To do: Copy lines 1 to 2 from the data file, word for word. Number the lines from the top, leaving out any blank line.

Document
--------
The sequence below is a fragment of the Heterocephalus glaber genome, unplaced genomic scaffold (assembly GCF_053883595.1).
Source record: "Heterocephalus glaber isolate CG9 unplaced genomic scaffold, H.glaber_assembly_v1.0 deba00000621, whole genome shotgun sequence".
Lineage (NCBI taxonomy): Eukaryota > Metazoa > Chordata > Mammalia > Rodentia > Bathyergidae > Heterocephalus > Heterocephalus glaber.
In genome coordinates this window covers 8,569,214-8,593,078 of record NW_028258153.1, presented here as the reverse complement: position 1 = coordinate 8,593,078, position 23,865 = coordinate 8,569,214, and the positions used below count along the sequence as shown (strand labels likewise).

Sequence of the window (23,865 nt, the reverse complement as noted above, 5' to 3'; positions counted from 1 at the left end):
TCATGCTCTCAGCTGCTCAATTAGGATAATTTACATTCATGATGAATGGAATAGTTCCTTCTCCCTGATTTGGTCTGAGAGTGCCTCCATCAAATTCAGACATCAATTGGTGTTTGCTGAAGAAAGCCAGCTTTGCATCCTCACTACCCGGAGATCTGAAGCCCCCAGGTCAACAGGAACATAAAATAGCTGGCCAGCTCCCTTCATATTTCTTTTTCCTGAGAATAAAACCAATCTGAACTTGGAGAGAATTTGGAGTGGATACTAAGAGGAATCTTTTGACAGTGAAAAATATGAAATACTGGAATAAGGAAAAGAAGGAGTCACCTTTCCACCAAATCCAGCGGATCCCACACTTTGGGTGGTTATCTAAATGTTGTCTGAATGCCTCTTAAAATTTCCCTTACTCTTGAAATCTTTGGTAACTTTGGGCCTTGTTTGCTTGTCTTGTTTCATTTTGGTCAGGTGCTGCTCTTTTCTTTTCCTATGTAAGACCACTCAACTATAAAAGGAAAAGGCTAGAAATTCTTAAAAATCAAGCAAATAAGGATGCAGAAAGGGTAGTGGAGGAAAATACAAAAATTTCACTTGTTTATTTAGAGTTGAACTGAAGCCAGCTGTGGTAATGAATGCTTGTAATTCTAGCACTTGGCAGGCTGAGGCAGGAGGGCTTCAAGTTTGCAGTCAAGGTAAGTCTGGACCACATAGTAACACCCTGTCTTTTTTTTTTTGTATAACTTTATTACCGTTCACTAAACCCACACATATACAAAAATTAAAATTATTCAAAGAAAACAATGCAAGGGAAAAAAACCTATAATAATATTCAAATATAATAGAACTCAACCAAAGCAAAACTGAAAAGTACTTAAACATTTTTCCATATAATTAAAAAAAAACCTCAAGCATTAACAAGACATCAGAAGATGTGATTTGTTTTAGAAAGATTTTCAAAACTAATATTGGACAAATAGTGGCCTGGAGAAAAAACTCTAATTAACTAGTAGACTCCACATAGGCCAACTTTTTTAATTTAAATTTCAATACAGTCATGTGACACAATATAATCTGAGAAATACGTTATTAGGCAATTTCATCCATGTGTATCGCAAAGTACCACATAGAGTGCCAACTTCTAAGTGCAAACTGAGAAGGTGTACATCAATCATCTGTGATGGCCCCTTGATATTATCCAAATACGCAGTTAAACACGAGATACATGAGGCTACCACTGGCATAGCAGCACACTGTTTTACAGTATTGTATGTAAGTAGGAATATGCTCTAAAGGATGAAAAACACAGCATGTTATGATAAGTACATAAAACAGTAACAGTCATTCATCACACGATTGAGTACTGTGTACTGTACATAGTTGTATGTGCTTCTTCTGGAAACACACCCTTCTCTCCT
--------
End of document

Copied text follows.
The sequence below is a fragment of the Heterocephalus glaber genome, unplaced genomic scaffold (assembly GCF_053883595.1).
Source record: "Heterocephalus glaber isolate CG9 unplaced genomic scaffold, H.glaber_assembly_v1.0 deba00000621, whole genome shotgun sequence".